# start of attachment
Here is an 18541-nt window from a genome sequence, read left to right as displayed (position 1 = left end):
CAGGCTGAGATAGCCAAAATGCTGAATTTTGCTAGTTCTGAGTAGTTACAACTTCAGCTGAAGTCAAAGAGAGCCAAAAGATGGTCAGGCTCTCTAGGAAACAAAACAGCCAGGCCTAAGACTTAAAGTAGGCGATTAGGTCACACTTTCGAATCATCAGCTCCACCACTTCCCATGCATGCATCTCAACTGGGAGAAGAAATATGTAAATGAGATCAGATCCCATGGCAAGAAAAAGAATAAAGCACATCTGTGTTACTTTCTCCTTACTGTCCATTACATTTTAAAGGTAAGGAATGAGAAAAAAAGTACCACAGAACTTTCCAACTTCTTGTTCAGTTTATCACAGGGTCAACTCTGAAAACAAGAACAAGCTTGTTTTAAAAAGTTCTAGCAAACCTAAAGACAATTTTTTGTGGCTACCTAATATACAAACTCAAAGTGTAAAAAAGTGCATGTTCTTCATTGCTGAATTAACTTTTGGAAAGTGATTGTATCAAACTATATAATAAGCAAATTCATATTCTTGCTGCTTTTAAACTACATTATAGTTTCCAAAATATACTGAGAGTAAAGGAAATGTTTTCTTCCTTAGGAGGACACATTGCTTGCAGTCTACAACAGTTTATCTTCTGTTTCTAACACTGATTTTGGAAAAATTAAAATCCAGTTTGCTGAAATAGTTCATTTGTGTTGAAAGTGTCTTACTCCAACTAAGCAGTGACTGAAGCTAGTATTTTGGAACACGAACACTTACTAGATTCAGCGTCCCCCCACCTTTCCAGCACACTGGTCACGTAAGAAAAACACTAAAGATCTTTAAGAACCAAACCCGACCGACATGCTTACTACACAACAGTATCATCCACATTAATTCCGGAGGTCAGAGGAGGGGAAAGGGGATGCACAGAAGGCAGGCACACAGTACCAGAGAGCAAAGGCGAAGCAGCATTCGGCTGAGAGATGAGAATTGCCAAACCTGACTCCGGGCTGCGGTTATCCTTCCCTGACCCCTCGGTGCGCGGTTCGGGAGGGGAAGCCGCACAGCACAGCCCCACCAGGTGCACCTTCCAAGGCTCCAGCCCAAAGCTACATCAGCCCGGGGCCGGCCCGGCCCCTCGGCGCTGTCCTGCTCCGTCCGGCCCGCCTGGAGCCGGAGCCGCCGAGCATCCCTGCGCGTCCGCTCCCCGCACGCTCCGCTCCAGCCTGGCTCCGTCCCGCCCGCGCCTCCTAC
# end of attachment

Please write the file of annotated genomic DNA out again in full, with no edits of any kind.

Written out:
Here is an 18541-nt window from a genome sequence, read left to right as displayed (position 1 = left end):
CAGGCTGAGATAGCCAAAATGCTGAATTTTGCTAGTTCTGAGTAGTTACAACTTCAGCTGAAGTCAAAGAGAGCCAAAAGATGGTCAGGCTCTCTAGGAAACAAAACAGCCAGGCCTAAGACTTAAAGTAGGCGATTAGGTCACACTTTCGAATCATCAGCTCCACCACTTCCCATGCATGCATCTCAACTGGGAGAAGAAATATGTAAATGAGATCAGATCCCATGGCAAGAAAAAGAATAAAGCACATCTGTGTTACTTTCTCCTTACTGTCCATTACATTTTAAAGGTAAGGAATGAGAAAAAAAGTACCACAGAACTTTCCAACTTCTTGTTCAGTTTATCACAGGGTCAACTCTGAAAACAAGAACAAGCTTGTTTTAAAAAGTTCTAGCAAACCTAAAGACAATTTTTTGTGGCTACCTAATATACAAACTCAAAGTGTAAAAAAGTGCATGTTCTTCATTGCTGAATTAACTTTTGGAAAGTGATTGTATCAAACTATATAATAAGCAAATTCATATTCTTGCTGCTTTTAAACTACATTATAGTTTCCAAAATATACTGAGAGTAAAGGAAATGTTTTCTTCCTTAGGAGGACACATTGCTTGCAGTCTACAACAGTTTATCTTCTGTTTCTAACACTGATTTTGGAAAAATTAAAATCCAGTTTGCTGAAATAGTTCATTTGTGTTGAAAGTGTCTTACTCCAACTAAGCAGTGACTGAAGCTAGTATTTTGGAACACGAACACTTACTAGATTCAGCGTCCCCCCACCTTTCCAGCACACTGGTCACGTAAGAAAAACACTAAAGATCTTTAAGAACCAAACCCGACCGACATGCTTACTACACAACAGTATCATCCACATTAATTCCGGAGGTCAGAGGAGGGGAAAGGGGATGCACAGAAGGCAGGCACACAGTACCAGAGAGCAAAGGCGAAGCAGCATTCGGCTGAGAGATGAGAATTGCCAAACCTGACTCCGGGCTGCGGTTATCCTTCCCTGACCCCTCGGTGCGCGGTTCGGGAGGGGAAGCCGCACAGCACAGCCCCACCAGGTGCACCTTCCAAGGCTCCAGCCCAAAGCTACATCAGCCCGGGGCCGGCCCGGCCCCTCGGCGCTGTCCTGCTCCGTCCGGCCCGCCTGGAGCCGGAGCCGCCGAGCATCCCTGCGCGTCCGCTCCCCGCACGCTCCGCTCCAGCCTGGCTCCGTCCCGCCCGCGCCTCCTAC